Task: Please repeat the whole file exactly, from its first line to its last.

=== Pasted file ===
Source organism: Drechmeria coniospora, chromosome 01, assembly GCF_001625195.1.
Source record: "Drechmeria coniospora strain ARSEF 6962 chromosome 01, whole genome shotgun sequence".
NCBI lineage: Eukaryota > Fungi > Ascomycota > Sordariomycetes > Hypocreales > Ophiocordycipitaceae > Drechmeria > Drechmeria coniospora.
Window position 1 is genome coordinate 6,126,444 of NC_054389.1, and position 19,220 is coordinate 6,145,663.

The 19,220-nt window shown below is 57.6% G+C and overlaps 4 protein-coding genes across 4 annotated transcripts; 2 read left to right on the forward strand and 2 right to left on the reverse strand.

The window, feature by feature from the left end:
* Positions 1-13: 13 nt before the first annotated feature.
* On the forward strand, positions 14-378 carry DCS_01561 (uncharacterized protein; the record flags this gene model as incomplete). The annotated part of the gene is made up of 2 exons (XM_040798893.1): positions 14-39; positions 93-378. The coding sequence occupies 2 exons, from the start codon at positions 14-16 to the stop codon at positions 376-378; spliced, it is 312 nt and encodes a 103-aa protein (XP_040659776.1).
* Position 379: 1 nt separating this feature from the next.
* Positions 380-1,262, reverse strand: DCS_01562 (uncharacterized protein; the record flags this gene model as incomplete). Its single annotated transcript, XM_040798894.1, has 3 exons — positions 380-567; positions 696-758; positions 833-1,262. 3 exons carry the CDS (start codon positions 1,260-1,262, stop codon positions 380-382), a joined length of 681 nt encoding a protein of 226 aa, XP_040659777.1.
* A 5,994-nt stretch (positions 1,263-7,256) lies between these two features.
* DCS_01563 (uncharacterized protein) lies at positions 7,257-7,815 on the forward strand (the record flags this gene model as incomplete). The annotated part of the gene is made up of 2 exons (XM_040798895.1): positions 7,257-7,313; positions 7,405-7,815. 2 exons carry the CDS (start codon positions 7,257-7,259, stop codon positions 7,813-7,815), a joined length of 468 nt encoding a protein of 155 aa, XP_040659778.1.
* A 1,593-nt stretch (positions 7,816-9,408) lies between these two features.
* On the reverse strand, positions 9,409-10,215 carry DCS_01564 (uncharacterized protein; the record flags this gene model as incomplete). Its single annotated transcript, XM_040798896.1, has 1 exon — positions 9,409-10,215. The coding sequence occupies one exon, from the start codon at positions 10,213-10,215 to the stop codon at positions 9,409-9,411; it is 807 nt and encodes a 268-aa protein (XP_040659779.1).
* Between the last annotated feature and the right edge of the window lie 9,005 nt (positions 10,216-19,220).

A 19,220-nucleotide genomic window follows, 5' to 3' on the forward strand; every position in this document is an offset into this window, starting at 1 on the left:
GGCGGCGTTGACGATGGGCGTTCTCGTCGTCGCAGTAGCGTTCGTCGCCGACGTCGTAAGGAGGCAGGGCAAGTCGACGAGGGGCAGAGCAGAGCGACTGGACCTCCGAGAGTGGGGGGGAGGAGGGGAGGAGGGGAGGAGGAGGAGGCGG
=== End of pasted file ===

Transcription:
Source organism: Drechmeria coniospora, chromosome 01, assembly GCF_001625195.1.
Source record: "Drechmeria coniospora strain ARSEF 6962 chromosome 01, whole genome shotgun sequence".
NCBI lineage: Eukaryota > Fungi > Ascomycota > Sordariomycetes > Hypocreales > Ophiocordycipitaceae > Drechmeria > Drechmeria coniospora.
Window position 1 is genome coordinate 6,126,444 of NC_054389.1, and position 19,220 is coordinate 6,145,663.

The 19,220-nt window shown below is 57.6% G+C and overlaps 4 protein-coding genes across 4 annotated transcripts; 2 read left to right on the forward strand and 2 right to left on the reverse strand.

The window, feature by feature from the left end:
* Positions 1-13: 13 nt before the first annotated feature.
* On the forward strand, positions 14-378 carry DCS_01561 (uncharacterized protein; the record flags this gene model as incomplete). The annotated part of the gene is made up of 2 exons (XM_040798893.1): positions 14-39; positions 93-378. The coding sequence occupies 2 exons, from the start codon at positions 14-16 to the stop codon at positions 376-378; spliced, it is 312 nt and encodes a 103-aa protein (XP_040659776.1).
* Position 379: 1 nt separating this feature from the next.
* Positions 380-1,262, reverse strand: DCS_01562 (uncharacterized protein; the record flags this gene model as incomplete). Its single annotated transcript, XM_040798894.1, has 3 exons — positions 380-567; positions 696-758; positions 833-1,262. 3 exons carry the CDS (start codon positions 1,260-1,262, stop codon positions 380-382), a joined length of 681 nt encoding a protein of 226 aa, XP_040659777.1.
* A 5,994-nt stretch (positions 1,263-7,256) lies between these two features.
* DCS_01563 (uncharacterized protein) lies at positions 7,257-7,815 on the forward strand (the record flags this gene model as incomplete). The annotated part of the gene is made up of 2 exons (XM_040798895.1): positions 7,257-7,313; positions 7,405-7,815. 2 exons carry the CDS (start codon positions 7,257-7,259, stop codon positions 7,813-7,815), a joined length of 468 nt encoding a protein of 155 aa, XP_040659778.1.
* A 1,593-nt stretch (positions 7,816-9,408) lies between these two features.
* On the reverse strand, positions 9,409-10,215 carry DCS_01564 (uncharacterized protein; the record flags this gene model as incomplete). Its single annotated transcript, XM_040798896.1, has 1 exon — positions 9,409-10,215. The coding sequence occupies one exon, from the start codon at positions 10,213-10,215 to the stop codon at positions 9,409-9,411; it is 807 nt and encodes a 268-aa protein (XP_040659779.1).
* Between the last annotated feature and the right edge of the window lie 9,005 nt (positions 10,216-19,220).

A 19,220-nucleotide genomic window follows, 5' to 3' on the forward strand; every position in this document is an offset into this window, starting at 1 on the left:
GGCGGCGTTGACGATGGGCGTTCTCGTCGTCGCAGTAGCGTTCGTCGCCGACGTCGTAAGGAGGCAGGGCAAGTCGACGAGGGGCAGAGCAGAGCGACTGGACCTCCGAGAGTGGGGGGGAGGAGGGGAGGAGGGGAGGAGGAGGAGGCGG